Instead, the argument is over tactics — speechcraft or statecraft. The American-born Lipman had been trying the latter, working with other Knesset members to lobby Congress to overturn Obama’s promised veto on a bill threatening fresh sanctions against Iran if talks collapse. “The moment we got caught up in the spat between Republicans and Democrats in Washington, that ended,” he said.
Netanyahu’s critics argued that the ongoing public spat with the White House was robbing Israel of the very influence that it would need to make the case against a bad agreement with Iran.
“Any other prime minister would go to D.C. every month and set himself up with a three-hour meeting with the president to talk about Iran and influence the decision-making,” Pinkas said. “He would keep it between them.”
With a looming end-of-the-month deadline for negotiators in Geneva to reach a framework agreement, Netanyahu’s allies counter that the prime minister had no choice but to make his grievances public. “It’s a last resort, because the Americans are now more eager to do this deal than the Iranians,” said Yaakov Amidror, Netanyahu’s former national security advisor.
The Israelis have developed a laundry list of concerns regarding the current course of the negotiations. Intelligence Minister Yuval Steinitz, a Netanyahu confidant, gave reporters an unusually long 90-minute briefing on Iran last month. He outlined eight key issues that will determine the success of the talks, including the number of centrifuges Iran is allowed to keep and the status of the heavily fortified enrichment plant at Fordow.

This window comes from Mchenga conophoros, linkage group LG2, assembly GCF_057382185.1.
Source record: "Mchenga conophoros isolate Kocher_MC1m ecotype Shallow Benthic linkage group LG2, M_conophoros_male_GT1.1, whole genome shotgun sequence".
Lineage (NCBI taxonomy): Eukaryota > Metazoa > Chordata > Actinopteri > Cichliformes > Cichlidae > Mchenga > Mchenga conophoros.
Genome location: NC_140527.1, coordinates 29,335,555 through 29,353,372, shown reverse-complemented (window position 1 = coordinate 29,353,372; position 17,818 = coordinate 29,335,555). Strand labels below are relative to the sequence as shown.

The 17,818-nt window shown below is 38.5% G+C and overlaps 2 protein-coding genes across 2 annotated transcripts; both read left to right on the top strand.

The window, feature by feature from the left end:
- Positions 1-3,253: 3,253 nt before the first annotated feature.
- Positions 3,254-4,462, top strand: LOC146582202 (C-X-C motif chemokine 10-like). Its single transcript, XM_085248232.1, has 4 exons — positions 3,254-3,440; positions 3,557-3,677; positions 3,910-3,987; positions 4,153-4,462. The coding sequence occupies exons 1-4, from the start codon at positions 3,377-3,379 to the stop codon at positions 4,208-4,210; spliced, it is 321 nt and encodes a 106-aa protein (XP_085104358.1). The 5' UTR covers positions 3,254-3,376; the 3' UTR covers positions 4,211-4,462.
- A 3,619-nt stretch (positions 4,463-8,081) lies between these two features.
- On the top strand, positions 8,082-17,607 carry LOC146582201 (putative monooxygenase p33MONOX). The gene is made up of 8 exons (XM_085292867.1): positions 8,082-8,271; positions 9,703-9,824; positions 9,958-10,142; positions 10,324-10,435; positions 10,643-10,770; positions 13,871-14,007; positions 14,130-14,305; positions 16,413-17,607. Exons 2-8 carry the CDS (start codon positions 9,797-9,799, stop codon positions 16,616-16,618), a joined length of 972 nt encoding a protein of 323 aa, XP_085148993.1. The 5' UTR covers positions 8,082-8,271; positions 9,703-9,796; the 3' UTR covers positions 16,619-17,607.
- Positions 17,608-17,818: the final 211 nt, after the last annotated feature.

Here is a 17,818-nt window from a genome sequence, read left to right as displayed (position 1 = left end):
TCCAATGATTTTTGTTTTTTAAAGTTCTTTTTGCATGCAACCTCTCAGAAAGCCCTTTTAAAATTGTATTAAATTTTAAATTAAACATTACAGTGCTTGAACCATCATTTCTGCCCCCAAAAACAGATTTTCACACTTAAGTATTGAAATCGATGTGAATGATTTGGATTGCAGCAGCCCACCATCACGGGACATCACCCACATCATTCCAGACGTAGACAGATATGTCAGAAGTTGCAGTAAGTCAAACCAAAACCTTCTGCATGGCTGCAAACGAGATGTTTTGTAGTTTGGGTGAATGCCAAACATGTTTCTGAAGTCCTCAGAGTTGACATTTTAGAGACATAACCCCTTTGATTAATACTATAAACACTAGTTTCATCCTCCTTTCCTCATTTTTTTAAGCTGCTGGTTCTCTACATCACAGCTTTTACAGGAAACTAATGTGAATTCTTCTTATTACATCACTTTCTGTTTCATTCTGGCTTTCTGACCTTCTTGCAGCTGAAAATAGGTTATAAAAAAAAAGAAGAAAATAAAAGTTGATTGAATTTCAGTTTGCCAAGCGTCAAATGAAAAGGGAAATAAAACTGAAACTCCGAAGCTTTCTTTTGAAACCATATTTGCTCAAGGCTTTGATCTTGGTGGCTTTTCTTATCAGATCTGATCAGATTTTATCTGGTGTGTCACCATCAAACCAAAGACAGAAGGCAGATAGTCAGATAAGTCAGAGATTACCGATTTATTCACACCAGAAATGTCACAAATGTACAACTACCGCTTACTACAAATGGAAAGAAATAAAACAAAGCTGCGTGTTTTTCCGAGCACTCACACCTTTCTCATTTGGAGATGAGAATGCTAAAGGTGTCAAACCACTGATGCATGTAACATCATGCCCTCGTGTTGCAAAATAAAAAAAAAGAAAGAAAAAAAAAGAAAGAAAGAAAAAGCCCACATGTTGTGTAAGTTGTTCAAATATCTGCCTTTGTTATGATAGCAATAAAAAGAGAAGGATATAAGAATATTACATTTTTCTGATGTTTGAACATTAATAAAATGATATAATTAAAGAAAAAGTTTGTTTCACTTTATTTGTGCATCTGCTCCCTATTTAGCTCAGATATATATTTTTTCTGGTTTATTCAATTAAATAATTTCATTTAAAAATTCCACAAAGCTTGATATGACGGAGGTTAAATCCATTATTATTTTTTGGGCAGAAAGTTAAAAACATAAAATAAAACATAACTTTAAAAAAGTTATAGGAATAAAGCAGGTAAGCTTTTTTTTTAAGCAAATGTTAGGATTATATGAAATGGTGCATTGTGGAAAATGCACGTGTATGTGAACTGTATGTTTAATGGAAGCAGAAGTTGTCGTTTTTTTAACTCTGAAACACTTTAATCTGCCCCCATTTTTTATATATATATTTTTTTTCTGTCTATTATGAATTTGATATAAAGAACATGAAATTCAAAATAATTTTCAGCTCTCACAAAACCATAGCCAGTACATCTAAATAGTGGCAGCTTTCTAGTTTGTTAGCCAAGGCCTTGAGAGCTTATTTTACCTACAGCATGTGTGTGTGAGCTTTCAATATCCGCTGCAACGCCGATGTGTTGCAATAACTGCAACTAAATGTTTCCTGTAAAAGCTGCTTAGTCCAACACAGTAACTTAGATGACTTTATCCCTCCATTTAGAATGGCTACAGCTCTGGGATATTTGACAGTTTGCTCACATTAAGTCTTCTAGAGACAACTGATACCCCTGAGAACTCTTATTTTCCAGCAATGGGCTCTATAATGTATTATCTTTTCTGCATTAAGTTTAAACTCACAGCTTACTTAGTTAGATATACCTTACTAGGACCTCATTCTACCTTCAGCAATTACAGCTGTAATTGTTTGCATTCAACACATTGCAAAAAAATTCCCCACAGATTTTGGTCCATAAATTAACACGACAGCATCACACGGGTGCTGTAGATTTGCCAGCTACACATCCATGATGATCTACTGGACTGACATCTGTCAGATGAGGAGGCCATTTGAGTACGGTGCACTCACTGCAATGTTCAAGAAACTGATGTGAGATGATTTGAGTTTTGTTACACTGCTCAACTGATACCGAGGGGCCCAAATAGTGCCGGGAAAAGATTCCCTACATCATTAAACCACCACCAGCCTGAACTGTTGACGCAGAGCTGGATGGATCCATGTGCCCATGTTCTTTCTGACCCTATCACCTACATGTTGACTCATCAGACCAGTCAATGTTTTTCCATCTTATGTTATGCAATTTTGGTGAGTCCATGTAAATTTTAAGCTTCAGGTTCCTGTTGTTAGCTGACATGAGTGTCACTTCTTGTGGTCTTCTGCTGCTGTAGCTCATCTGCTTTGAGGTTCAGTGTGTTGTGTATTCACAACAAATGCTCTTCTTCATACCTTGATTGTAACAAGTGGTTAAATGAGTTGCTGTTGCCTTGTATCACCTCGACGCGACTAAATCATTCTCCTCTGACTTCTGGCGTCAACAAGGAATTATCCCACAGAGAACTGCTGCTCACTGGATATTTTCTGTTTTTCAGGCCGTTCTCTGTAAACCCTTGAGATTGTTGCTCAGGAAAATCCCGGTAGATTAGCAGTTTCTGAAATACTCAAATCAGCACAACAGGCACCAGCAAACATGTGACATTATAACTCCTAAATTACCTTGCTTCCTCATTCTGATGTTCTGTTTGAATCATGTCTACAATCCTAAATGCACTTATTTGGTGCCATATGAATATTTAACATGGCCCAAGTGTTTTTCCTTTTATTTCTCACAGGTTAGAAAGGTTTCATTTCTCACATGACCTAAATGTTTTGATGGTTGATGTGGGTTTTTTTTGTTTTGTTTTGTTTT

Iran had only made significant concessions on one of the eight, agreeing to ship its raw uranium feedstock outside the country, Steinitz said. “It’s a gloomy picture,” he said. “How much can change in one month? It’s still an agreement full of loopholes.”
The Israeli electorate overwhelmingly agrees with Netanyahu about the threat from Iran, and does not seem particularly bothered by his approach. Shortly after the speech to Congress was announced, 63 percent of Israelis told Army Radio that the controversy would not affect their vote; another 12 percent said it would make them more likely to vote for the prime minister.